Starring Yaiza Figueroa, Tom Barber-Duffy, Philippa Carson, James Farrar, Noah Maxwell Clarke, Yolanda Vazquez
Directed by Keir Burrows
A good mixture of horror and sci-fi can be difficult to obtain. While both often have a foundation in the fear of the unknown, horror usually focuses on primal instincts and urges whereas science fiction is often centered around the pursuit of something grander and more cerebral*. When those ideals come together in clever ways, the two genres marry into a cohesive unit that can raise the hairs on the back of your neck while at the same time stimulate your brain and leave you guessing until the very end.
Enter Anti Matter, a sci-fi/thriller that plays with your expectations and leads you down a hole where everything rests upon a bed of uncertainty. The film follows Ana, a PhD student at Oxford who, during her research, stumbles across the ability to teleport objects from one spot to another. She and two other students, Liv and Nate, quickly push through the applications of this discovery, including live animal testing. But when the University picks up on what may be going on, they realize they need to test their invention on a human subject before their research will be shut down or taken away from them.
Ana ends up as the test subject and things seemingly go just fine. However, soon after the experiment, she begins to have trouble creating new memories and begins feeling deceived by her partners. Furthermore, strange, almost surreal events begin taking place, including her place being robbed by a person wearing a rather sinister monkey mask, a police investigation, strained relationships with her family and friends, and more. As she tries to grasp the truth, it only seems to keep slipping more and more out of her grasp.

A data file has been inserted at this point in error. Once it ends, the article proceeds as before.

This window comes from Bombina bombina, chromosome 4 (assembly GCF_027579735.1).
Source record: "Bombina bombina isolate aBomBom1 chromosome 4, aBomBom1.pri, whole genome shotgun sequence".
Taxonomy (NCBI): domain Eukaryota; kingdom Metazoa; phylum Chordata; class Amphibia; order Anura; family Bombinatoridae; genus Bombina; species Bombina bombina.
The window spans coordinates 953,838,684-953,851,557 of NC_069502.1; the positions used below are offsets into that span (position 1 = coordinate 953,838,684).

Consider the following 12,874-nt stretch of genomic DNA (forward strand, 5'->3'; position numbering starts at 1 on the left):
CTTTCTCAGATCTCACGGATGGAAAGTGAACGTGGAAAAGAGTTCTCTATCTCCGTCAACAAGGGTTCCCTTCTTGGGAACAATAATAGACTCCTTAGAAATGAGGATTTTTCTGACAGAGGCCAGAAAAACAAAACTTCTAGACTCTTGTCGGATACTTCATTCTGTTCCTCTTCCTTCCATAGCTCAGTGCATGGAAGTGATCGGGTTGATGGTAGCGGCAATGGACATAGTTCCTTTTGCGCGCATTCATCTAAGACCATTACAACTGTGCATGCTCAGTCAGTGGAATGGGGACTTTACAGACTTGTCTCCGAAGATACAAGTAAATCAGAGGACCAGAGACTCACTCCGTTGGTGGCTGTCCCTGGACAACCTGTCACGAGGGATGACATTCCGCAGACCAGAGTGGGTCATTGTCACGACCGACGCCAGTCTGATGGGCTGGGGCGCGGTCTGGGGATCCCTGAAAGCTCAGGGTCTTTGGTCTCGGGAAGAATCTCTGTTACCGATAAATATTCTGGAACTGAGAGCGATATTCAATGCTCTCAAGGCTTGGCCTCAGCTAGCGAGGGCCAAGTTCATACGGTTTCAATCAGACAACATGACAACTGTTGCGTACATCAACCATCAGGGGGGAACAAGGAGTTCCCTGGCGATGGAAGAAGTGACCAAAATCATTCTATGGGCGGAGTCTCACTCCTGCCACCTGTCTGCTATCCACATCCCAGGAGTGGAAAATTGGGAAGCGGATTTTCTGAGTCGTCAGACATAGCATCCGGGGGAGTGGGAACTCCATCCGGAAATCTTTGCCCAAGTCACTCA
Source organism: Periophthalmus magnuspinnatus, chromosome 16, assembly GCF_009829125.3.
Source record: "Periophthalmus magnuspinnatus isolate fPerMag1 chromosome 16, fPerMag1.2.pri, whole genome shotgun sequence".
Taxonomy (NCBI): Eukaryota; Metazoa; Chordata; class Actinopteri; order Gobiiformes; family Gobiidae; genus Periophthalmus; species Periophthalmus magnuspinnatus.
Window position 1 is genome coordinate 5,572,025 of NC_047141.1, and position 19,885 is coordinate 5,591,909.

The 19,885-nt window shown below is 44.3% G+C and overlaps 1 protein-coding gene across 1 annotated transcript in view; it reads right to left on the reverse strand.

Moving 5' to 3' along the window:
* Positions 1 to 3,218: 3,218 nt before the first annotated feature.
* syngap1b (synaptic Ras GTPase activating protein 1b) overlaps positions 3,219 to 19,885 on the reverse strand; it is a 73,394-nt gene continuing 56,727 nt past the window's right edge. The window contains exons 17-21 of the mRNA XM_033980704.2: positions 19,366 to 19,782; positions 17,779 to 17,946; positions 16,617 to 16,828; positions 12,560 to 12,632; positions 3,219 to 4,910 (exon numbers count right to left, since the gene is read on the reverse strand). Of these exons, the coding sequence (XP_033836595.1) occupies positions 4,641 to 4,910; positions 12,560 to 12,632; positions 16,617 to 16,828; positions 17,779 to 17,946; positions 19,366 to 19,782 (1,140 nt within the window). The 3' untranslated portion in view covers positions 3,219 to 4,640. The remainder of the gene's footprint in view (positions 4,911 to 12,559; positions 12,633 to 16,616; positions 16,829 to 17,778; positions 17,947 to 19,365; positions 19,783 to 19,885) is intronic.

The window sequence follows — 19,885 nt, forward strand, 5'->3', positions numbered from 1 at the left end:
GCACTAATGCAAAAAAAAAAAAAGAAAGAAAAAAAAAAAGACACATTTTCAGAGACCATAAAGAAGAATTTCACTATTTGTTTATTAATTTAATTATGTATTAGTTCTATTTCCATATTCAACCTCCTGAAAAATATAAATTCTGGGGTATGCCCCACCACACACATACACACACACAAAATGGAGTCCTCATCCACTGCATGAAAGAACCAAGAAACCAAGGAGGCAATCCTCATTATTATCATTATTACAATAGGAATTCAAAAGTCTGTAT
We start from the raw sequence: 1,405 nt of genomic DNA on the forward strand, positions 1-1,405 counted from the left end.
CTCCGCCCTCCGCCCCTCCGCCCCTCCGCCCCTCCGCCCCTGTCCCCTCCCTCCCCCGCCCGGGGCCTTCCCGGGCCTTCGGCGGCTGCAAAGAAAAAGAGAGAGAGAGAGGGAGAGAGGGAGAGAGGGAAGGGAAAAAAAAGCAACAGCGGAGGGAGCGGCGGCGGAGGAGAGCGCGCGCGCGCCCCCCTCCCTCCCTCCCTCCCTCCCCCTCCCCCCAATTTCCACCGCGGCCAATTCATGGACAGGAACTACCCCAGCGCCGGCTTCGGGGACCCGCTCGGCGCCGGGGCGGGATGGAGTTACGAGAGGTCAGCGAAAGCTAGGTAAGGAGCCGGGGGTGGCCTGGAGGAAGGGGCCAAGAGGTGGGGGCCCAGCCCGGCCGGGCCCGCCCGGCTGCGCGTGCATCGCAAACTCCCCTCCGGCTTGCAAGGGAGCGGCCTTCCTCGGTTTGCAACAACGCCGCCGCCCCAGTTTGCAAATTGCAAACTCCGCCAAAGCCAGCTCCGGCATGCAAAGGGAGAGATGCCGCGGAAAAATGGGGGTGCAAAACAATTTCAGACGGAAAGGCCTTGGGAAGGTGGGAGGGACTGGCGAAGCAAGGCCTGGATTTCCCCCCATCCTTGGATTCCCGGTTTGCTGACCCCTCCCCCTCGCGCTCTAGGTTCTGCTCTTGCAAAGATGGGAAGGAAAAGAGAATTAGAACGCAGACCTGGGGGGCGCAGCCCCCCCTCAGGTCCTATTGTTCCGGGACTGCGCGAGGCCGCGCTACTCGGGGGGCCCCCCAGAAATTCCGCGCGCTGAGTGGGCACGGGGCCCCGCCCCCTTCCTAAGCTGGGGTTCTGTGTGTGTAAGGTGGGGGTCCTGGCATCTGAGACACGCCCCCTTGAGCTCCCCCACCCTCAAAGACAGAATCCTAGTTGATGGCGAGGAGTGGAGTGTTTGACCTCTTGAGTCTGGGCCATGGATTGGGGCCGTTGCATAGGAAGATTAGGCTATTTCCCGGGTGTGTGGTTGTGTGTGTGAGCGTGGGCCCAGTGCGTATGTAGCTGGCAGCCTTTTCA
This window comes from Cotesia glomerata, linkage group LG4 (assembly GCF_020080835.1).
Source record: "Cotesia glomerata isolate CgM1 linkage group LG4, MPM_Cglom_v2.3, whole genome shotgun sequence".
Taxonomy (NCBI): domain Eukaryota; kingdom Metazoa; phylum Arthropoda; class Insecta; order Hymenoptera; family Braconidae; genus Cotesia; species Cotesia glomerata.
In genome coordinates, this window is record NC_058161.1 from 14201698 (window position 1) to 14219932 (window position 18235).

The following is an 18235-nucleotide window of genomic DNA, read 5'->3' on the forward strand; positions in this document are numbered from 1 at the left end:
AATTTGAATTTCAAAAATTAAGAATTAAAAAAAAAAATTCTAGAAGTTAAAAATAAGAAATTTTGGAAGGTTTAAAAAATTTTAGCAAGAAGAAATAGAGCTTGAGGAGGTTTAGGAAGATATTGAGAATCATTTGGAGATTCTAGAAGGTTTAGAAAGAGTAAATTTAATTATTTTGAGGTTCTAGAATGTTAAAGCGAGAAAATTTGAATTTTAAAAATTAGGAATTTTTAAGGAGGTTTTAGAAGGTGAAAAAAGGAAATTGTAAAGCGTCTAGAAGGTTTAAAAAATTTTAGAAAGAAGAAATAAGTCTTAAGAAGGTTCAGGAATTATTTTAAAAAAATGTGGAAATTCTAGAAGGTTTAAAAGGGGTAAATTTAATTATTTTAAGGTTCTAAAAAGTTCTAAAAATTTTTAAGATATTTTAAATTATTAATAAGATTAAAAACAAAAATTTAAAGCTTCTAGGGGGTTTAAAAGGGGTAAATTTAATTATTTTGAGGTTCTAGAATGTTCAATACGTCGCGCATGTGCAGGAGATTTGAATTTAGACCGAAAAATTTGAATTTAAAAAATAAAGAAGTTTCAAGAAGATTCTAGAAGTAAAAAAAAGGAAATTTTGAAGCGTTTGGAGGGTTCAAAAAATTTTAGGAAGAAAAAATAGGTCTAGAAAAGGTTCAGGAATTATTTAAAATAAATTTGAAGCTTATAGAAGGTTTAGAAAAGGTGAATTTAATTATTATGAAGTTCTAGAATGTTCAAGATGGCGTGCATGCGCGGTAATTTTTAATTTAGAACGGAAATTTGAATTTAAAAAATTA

What impressed me the most about Anti Matter is how professional it looks. Writer/director Keir Burrows clearly wanted to make the film feel as “studio” as possible, which included impressive sets and engaging visuals. From that perspective, this film will undoubtedly keep the viewer’s attention.
The writing is solid enough but the sound mix is a bit off. It very much feels like each character’s voices are too forward in the mix and not a part of the world they live in. And my biggest complaint comes in the form of an exciting but completely out of place chase sequence. There’s a point where Ana pushes her burglar out of her apartment window where they fall a couple of stories into a garbage pile and then start running through alleys, vaulting over cars, and leaping over rails. The whole scene feels like it belongs in a Bourne film rather than a cerebral sci-fi/thriller and while I appreciate Ana being a badass, nothing before or after this sequence suggests that this is natural to her character.
Minor gripes aside, Anti Matter is a sci-fi thriller that blends Jacob’s Ladder and Memento with fascinating concepts. For his full-length directorial debut, Burrows has offered something incredibly impressive and we should all be keeping an eye out for whatever he has next up his sleeve.
Anti Matter will be released in the UK on July 10th and September 8th in the United States.
*This is an incredibly basic generalization and not reflective of all titles in either genre. I’m well aware that there are mind-bending horror films and very basic sci-fi titles (I’m looking at you, Wing Commander…).